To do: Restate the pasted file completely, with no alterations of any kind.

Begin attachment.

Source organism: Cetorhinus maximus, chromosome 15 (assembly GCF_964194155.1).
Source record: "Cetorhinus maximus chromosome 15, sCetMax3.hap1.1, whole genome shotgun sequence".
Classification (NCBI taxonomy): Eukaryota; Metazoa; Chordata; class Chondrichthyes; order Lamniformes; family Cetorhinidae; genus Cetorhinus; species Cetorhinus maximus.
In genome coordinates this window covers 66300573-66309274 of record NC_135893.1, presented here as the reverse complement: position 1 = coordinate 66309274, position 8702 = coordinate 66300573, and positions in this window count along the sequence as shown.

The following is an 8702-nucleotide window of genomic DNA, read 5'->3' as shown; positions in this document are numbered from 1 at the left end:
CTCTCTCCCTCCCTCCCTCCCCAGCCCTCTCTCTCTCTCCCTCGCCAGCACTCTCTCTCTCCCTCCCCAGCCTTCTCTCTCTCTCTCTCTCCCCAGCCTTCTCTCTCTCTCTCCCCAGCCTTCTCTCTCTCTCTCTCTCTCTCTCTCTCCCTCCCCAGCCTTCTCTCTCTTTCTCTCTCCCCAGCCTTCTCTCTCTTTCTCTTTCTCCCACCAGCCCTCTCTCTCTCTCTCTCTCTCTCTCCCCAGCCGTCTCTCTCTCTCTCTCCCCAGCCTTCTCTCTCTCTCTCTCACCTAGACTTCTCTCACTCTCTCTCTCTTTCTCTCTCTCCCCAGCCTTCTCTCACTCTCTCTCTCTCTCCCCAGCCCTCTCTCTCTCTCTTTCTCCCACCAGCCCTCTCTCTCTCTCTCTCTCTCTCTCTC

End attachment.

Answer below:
Source organism: Cetorhinus maximus, chromosome 15 (assembly GCF_964194155.1).
Source record: "Cetorhinus maximus chromosome 15, sCetMax3.hap1.1, whole genome shotgun sequence".
Classification (NCBI taxonomy): Eukaryota; Metazoa; Chordata; class Chondrichthyes; order Lamniformes; family Cetorhinidae; genus Cetorhinus; species Cetorhinus maximus.
In genome coordinates this window covers 66300573-66309274 of record NC_135893.1, presented here as the reverse complement: position 1 = coordinate 66309274, position 8702 = coordinate 66300573, and positions in this window count along the sequence as shown.

The following is an 8702-nucleotide window of genomic DNA, read 5'->3' as shown; positions in this document are numbered from 1 at the left end:
CTCTCTCCCTCCCTCCCTCCCCAGCCCTCTCTCTCTCTCCCTCGCCAGCACTCTCTCTCTCCCTCCCCAGCCTTCTCTCTCTCTCTCTCTCCCCAGCCTTCTCTCTCTCTCTCCCCAGCCTTCTCTCTCTCTCTCTCTCTCTCTCTCTCCCTCCCCAGCCTTCTCTCTCTTTCTCTCTCCCCAGCCTTCTCTCTCTTTCTCTTTCTCCCACCAGCCCTCTCTCTCTCTCTCTCTCTCTCTCCCCAGCCGTCTCTCTCTCTCTCTCCCCAGCCTTCTCTCTCTCTCTCTCACCTAGACTTCTCTCACTCTCTCTCTCTTTCTCTCTCTCCCCAGCCTTCTCTCACTCTCTCTCTCTCTCCCCAGCCCTCTCTCTCTCTCTTTCTCCCACCAGCCCTCTCTCTCTCTCTCTCTCTCTCTCTC